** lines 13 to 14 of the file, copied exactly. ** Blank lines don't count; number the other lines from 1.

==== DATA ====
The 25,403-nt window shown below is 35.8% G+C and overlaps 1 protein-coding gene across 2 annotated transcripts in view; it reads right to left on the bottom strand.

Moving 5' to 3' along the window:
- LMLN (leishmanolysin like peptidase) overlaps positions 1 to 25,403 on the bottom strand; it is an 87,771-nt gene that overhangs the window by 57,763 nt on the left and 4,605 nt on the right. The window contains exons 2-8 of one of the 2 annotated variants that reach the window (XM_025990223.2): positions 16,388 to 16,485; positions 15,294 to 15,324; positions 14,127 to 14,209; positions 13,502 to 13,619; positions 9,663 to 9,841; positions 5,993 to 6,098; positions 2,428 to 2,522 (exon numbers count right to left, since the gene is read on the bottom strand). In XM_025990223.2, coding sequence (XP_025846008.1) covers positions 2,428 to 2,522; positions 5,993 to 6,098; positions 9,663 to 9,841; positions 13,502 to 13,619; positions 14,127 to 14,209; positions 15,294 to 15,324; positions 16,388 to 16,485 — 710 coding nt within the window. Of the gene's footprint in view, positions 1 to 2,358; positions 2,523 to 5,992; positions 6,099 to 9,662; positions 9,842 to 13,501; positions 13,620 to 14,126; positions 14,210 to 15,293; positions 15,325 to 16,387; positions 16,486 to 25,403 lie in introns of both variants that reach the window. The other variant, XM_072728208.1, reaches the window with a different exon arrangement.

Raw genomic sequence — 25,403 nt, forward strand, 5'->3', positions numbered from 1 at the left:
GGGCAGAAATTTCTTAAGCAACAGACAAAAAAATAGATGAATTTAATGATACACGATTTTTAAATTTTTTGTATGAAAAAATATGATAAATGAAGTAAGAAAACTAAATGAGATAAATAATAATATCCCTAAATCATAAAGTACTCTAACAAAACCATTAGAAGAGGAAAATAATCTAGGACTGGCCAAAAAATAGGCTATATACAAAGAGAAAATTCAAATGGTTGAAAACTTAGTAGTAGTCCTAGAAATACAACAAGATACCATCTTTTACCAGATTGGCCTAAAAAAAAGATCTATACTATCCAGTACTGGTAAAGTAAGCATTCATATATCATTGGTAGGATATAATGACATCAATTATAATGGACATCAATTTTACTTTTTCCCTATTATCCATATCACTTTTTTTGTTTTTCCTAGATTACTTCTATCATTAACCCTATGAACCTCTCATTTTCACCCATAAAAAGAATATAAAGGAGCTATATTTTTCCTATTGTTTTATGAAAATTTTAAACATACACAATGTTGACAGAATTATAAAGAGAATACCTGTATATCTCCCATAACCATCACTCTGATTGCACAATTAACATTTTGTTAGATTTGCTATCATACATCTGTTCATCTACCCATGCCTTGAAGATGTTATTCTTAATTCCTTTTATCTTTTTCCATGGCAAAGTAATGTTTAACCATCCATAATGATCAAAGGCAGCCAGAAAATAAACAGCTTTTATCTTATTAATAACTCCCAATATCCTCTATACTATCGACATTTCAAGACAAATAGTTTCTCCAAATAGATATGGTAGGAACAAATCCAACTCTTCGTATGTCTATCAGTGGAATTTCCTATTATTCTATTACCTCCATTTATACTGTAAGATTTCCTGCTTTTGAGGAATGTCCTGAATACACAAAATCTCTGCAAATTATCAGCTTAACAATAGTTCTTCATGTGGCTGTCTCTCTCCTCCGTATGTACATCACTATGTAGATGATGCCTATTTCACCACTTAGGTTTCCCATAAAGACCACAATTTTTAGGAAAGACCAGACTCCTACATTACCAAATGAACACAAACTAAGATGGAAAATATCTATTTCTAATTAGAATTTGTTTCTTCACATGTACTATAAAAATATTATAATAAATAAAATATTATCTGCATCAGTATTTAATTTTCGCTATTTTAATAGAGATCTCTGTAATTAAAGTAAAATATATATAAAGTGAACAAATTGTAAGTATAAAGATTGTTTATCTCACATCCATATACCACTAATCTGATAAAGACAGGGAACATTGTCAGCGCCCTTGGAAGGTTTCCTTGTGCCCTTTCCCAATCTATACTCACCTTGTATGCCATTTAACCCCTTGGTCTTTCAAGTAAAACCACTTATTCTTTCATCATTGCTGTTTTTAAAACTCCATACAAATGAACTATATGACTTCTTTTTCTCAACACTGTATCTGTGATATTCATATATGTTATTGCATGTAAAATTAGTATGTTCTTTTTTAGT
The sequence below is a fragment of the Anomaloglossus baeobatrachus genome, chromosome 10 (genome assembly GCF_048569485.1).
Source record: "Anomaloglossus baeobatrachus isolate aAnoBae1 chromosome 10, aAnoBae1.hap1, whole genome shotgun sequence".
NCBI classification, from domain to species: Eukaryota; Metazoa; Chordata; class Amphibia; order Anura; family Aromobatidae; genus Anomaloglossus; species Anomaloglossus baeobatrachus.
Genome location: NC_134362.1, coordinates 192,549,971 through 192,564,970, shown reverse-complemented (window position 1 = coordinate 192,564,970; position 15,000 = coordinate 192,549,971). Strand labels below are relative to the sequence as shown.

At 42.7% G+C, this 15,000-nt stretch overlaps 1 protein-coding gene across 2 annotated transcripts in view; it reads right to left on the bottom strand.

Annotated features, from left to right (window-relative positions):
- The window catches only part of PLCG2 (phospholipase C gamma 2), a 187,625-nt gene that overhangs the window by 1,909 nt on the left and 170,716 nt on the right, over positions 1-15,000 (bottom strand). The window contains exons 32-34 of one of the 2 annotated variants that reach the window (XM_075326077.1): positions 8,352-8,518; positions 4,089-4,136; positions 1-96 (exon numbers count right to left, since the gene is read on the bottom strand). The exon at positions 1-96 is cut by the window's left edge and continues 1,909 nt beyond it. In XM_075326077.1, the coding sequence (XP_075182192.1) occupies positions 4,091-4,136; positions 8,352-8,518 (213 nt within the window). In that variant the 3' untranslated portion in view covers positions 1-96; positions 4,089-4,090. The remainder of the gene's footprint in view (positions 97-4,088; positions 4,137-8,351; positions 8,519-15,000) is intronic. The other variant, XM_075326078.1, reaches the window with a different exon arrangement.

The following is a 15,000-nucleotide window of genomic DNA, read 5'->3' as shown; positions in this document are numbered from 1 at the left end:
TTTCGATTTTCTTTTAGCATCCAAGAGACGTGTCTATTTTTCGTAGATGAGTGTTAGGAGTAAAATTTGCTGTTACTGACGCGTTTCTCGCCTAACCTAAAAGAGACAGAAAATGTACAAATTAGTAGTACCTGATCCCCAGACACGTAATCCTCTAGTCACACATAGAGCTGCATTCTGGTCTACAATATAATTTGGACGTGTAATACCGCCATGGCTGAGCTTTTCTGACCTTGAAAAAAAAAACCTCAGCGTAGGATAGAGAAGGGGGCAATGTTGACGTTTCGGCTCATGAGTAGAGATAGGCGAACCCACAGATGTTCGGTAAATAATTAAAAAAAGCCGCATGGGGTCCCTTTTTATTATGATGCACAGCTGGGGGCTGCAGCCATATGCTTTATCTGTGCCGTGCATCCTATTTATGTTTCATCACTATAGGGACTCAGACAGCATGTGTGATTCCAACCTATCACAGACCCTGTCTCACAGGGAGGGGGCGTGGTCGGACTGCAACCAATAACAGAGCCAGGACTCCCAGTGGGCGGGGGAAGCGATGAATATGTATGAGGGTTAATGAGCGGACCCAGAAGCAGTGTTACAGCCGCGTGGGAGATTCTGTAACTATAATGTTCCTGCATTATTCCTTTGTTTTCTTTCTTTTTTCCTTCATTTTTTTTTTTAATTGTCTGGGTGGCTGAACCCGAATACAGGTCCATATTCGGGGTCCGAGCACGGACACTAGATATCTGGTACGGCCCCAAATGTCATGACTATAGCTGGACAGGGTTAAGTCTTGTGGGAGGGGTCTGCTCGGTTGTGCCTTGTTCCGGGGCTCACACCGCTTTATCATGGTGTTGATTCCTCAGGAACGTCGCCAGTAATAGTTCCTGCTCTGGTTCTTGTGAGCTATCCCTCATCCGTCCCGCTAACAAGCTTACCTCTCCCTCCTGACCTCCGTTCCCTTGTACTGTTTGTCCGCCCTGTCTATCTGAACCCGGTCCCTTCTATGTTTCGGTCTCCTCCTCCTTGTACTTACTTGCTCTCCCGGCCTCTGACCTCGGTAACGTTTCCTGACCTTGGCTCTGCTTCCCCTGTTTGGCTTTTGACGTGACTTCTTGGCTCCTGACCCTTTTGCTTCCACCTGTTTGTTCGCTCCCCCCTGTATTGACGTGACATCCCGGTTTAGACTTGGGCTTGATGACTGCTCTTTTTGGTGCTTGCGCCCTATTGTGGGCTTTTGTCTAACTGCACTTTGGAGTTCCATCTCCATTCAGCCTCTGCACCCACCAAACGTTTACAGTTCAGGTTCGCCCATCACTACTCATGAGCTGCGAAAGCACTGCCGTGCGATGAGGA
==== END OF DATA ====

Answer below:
The following is a 15,000-nucleotide window of genomic DNA, read 5'->3' as shown; positions in this document are numbered from 1 at the left end:
TTTCGATTTTCTTTTAGCATCCAAGAGACGTGTCTATTTTTCGTAGATGAGTGTTAGGAGTAAAATTTGCTGTTACTGACGCGTTTCTCGCCTAACCTAAAAGAGACAGAAAATGTACAAATTAGTAGTACCTGATCCCCAGACACGTAATCCTCTAGTCACACATAGAGCTGCATTCTGGTCTACAATATAATTTGGACGTGTAATACCGCCATGGCTGAGCTTTTCTGACCTTGAAAAAAAAAACCTCAGCGTAGGATAGAGAAGGGGGCAATGTTGACGTTTCGGCTCATGAGTAGAGATAGGCGAACCCACAGATGTTCGGTAAATAATTAAAAAAAGCCGCATGGGGTCCCTTTTTATTATGATGCACAGCTGGGGGCTGCAGCCATATGCTTTATCTGTGCCGTGCATCCTATTTATGTTTCATCACTATAGGGACTCAGACAGCATGTGTGATTCCAACCTATCACAGACCCTGTCTCACAGGGAGGGGGCGTGGTCGGACTGCAACCAATAACAGAGCCAGGACTCCCAGTGGGCGGGGGAAGCGATGAATATGTATGAGGGTTAATGAGCGGACCCAGAAGCAGTGTTACAGCCGCGTGGGAGATTCTGTAACTATAATGTTCCTGCATTATTCCTTTGTTTTCTTTCTTTTTTCCTTCATTTTTTTTTTTAATTGTCTGGGTGGCTGAACCCGAATACAGGTCCATATTCGGGGTCCGAGCACGGACACTAGATATCTGGTACGGCCCCAAATGTCATGACTATAGCTGGACAGGGTTAAGTCTTGTGGGAGGGGTCTGCTCGGTTGTGCCTTGTTCCGGGGCTCACACCGCTTTATCATGGTGTTGATTCCTCAGGAACGTCGCCAGTAATAGTTCCTGCTCTGGTTCTTGTGAGCTATCCCTCATCCGTCCCGCTAACAAGCTTACCTCTCCCTCCTGACCTCCGTTCCCTTGTACTGTTTGTCCGCCCTGTCTATCTGAACCCGGTCCCTTCTATGTTTCGGTCTCCTCCTCCTTGTACTTACTTGCTCTCCCGGCCTCTGACCTCGGTAACGTTTCCTGACCTTGGCTCTGCTTCCCCTGTTTGGCTTTTGACGTGACTTCTTGGCTCCTGACCCTTTTGCTTCCACCTGTTTGTTCGCTCCCCCCTGTATTGACGTGACATCCCGGTTTAGACTTGGGCTTGATGACTGCTCTTTTTGGTGCTTGCGCCCTATTGTGGGCTTTTGTCTAACTGCACTTTGGAGTTCCATCTCCATTCAGCCTCTGCACCCACCAAACGTTTACAGTTCAGGTTCGCCCATCACTACTCATGAGCTGCGAAAGCACTGCCGTGCGATGAGGA